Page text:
I was talking to a soon-to-be college graduate the other day — a small-town, Southern guy — and he was not exactly embracing his upcoming move to the real world.
It seems that he had landed a job with a company based in Pittsburgh. His only trip to the Steel City was for an interview and it hadn't left a very good impression.
And before you ask, no, he's not a Titans fan. He has nothing against the Terrible Towel or those who wave it.
"It's not really where I ever saw myself living, but I'm lucky to get a job like this right out of college," he said. "If that's where my job is, I guess that's where I'll be living."
Great article in the Asia-Pacific Journal about the recent brain drain from the United States to countries such as India and China. And here is a story of the boomerang migration to Poland given the depth of the recession in the United Kingdom. Guess what Pittsburgh has in common with Poland and India?
As I spent some time walking around my old city, I realized Arnold wasn't alone. In Pittsburgh's Strip District — a popular neighborhood of warehouses, ethnic shops and eateries — I found Luke Wholey selling fish on the sidewalk.
"Moving back to Pittsburgh has been the best thing that's happened to me," he said.
For the last six years, Wholey had been working as a carpenter in the wilds of Montana.
"I'd work four 10-hour shifts, and then three days off — I'd either go hunting or fishing," he said. "I was living the dream for a while, until it all came to an end."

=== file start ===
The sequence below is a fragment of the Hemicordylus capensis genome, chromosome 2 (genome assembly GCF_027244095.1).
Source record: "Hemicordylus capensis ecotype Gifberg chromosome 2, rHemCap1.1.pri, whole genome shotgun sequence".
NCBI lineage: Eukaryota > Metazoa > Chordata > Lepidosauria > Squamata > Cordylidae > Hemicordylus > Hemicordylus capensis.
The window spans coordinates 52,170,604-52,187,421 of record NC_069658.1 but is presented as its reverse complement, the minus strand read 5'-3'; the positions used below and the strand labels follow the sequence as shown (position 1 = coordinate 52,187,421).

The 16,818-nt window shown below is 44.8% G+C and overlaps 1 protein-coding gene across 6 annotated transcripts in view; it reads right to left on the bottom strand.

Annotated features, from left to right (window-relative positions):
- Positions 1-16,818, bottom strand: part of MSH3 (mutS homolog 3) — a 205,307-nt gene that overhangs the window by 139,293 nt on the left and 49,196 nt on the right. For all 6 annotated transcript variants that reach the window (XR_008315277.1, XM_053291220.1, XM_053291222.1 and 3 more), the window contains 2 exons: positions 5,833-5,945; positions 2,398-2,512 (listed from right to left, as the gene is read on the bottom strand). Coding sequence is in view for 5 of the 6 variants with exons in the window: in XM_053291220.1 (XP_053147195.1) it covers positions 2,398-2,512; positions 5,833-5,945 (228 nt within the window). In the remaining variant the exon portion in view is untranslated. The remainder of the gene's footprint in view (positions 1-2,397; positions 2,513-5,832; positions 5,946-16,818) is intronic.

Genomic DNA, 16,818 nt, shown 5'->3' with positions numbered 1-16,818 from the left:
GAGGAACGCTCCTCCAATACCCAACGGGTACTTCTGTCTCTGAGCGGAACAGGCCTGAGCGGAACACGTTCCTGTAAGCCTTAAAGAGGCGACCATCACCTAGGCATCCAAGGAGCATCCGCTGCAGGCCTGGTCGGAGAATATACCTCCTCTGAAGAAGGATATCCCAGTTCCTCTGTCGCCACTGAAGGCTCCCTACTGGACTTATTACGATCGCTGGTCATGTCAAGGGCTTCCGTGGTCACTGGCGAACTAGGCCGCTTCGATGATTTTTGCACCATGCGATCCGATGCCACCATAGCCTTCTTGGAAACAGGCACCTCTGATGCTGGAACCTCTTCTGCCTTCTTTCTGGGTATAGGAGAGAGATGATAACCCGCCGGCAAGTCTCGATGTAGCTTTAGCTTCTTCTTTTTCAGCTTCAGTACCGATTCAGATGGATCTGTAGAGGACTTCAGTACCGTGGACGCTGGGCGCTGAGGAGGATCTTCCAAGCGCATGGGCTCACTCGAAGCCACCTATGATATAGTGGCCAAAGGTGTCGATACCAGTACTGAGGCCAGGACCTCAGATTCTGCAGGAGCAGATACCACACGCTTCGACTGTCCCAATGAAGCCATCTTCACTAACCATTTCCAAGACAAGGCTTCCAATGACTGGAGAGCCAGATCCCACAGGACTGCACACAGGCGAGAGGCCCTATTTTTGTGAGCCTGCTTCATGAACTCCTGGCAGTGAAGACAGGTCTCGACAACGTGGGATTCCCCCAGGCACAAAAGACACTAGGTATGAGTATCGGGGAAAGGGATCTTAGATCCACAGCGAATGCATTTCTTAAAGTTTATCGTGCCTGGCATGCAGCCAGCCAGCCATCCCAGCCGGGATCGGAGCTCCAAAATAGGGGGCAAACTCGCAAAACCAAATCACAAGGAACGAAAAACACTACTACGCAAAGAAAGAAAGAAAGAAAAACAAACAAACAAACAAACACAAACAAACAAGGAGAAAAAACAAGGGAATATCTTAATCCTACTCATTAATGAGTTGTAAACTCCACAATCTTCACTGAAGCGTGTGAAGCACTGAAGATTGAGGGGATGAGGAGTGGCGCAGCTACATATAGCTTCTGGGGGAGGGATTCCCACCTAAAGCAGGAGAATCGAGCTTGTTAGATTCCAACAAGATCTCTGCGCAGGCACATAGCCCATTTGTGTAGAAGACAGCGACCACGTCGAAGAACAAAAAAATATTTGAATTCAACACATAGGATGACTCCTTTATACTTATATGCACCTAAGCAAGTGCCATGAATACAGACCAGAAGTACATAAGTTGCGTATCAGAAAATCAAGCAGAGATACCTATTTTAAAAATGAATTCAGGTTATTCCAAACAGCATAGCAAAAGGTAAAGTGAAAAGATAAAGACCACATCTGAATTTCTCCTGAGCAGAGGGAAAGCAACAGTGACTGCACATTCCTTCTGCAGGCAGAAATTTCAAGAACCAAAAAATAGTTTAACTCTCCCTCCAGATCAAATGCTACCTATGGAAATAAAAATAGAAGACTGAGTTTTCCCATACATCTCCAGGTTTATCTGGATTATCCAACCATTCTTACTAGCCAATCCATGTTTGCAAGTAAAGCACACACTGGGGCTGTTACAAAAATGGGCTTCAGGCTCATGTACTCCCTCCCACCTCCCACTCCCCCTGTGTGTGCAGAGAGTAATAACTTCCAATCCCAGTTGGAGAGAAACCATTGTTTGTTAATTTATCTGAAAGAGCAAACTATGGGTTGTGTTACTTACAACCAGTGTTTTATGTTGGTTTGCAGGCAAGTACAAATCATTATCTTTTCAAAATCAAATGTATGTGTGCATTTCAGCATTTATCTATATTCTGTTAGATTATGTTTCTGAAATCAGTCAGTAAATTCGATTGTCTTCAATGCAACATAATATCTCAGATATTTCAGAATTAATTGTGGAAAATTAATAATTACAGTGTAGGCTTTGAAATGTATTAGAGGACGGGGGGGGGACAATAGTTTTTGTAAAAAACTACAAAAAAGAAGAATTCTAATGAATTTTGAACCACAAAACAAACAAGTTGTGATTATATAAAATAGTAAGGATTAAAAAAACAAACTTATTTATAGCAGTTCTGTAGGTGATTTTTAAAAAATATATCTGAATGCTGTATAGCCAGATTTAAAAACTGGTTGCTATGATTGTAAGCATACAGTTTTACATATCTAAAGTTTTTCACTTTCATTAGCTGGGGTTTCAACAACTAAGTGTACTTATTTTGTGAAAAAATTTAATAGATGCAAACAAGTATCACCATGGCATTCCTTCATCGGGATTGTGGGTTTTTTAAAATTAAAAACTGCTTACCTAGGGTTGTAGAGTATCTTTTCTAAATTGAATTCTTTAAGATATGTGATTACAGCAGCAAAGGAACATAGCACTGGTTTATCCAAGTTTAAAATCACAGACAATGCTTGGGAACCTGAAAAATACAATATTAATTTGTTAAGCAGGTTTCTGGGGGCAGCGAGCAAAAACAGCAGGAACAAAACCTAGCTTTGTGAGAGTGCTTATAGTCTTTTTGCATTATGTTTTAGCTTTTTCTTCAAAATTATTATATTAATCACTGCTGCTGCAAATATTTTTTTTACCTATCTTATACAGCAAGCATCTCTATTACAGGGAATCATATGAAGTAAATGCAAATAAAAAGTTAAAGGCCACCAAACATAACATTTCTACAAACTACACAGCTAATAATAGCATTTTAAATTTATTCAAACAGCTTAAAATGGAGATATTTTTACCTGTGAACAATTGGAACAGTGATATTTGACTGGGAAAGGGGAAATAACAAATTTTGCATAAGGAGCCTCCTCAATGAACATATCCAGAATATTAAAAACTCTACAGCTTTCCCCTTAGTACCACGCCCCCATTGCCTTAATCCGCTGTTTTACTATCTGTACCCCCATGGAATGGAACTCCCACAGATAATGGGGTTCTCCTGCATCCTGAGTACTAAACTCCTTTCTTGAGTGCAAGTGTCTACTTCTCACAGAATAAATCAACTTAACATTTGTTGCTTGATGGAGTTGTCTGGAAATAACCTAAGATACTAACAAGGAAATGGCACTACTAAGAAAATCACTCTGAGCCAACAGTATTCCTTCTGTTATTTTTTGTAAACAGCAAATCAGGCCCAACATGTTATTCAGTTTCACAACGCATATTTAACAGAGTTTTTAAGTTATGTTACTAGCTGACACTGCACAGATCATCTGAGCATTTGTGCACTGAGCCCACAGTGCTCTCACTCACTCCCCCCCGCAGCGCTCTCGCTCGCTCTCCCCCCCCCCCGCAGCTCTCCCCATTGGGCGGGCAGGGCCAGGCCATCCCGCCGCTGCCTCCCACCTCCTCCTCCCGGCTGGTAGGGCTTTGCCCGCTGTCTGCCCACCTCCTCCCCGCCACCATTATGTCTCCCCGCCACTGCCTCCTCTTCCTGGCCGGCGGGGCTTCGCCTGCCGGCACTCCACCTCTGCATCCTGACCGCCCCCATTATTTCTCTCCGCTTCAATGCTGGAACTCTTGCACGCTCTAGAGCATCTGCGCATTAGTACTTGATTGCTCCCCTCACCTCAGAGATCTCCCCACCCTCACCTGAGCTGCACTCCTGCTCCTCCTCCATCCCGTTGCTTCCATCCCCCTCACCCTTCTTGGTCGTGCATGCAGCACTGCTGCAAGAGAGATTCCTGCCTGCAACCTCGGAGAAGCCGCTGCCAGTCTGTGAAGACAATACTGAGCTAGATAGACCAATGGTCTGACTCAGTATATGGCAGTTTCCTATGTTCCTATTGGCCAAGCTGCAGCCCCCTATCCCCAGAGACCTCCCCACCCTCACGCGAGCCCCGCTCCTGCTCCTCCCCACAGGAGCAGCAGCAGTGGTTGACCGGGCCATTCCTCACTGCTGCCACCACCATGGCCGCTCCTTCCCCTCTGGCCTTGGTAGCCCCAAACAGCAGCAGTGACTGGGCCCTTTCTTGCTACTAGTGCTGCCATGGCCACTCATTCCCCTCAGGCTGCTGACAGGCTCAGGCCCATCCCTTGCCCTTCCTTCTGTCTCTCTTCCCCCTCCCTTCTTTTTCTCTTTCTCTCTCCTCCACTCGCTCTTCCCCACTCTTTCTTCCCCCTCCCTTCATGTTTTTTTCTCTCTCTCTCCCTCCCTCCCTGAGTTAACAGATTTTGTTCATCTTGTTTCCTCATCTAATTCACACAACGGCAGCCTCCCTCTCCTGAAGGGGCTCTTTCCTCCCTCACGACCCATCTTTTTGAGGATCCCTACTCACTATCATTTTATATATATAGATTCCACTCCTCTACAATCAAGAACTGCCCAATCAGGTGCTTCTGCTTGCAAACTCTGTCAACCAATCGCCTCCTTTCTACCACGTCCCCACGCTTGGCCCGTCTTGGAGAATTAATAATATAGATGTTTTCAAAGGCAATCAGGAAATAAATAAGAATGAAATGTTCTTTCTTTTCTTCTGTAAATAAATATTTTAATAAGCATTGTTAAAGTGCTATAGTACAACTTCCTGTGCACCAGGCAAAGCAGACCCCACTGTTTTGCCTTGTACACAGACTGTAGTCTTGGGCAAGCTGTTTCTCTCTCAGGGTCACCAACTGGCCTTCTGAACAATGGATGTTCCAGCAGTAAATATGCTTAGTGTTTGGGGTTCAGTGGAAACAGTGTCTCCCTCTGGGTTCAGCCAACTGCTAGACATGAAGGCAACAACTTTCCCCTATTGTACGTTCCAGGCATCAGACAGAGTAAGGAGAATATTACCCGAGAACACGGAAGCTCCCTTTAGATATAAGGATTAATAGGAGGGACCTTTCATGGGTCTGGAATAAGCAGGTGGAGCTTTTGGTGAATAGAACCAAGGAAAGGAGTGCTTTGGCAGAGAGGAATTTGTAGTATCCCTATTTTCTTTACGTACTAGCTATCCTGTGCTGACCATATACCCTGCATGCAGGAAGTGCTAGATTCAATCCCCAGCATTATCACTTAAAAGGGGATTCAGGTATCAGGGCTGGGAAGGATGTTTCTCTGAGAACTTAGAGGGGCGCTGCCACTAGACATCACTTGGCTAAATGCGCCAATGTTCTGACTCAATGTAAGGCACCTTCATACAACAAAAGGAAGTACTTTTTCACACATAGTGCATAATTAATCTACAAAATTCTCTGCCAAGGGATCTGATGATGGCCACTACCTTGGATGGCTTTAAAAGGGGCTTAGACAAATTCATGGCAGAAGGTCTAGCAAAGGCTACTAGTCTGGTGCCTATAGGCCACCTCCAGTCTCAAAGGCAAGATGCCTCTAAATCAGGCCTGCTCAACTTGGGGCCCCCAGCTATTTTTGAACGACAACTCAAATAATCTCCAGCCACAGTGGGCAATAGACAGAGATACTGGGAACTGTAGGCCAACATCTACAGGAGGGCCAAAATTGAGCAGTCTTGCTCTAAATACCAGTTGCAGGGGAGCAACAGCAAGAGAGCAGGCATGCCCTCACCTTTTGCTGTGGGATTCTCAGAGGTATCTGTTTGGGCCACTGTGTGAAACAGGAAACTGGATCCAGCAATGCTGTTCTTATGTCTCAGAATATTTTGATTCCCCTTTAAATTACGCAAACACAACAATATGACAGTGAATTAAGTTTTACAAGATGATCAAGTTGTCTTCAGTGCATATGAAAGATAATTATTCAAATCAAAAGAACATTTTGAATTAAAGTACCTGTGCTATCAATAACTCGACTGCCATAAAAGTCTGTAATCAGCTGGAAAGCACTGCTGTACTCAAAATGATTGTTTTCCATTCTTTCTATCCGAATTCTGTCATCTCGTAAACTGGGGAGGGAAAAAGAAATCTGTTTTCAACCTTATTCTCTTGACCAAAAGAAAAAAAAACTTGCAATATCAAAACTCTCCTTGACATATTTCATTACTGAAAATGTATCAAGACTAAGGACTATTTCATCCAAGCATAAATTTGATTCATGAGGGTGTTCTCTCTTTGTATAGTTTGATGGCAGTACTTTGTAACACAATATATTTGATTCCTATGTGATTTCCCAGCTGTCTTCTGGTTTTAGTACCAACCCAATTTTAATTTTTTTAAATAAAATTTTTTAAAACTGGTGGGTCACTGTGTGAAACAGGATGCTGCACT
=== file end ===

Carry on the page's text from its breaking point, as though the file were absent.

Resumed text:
The dream ended when the contractor he was working for folded.
"I tried to stretch it out as long as I could, but when I finally, completely ran out of money, I had to come home," Wholey said.
In Pittsburgh, it certainly doesn't hurt to have Luke's last name, Wholey. The family runs the landmark Wholey's fish market in the Strip District. They've been in business almost 100 years.
The recession has brought Luke back to the family trade. He's opened his own seafood grill, and he's been making money selling plates of fish or shrimp outside the family market.
"Got this Wild Alaskan Grill started," he said. "This is my ninth day of business and we've been through 240 pounds of grilled salmon."
Not only did a twentysomething return to Pittsburgh and find gainful employment; he started a business during a recession. The dense networks of home make the boomerang migration in tough times a practical decision. It is also indicative of how difficult the move to Pittsburgh would be for an outsider looking for a relatively better labor market.
Unless there is a dramatic increase in job creation, I don't see how Pittsburgh or any other shrinking city could attract a substantial number of outsiders. Harvesting expatriates would seem to be the best bet, particularly concerning entrepreneurship. The blog cincinnati imports voices the considerable difficulty non-natives experience when trying to fit into a Rust Belt city. The migration alternative is between postindustrial regions. When Gov. Jennifer Granholm mulls over what to do about Michigan brain drain, she should consider channelling out-migration to states that have traditionally exported talent to her state. Losing graduates to Chicago is a much lesser evil than a relocation to Seattle.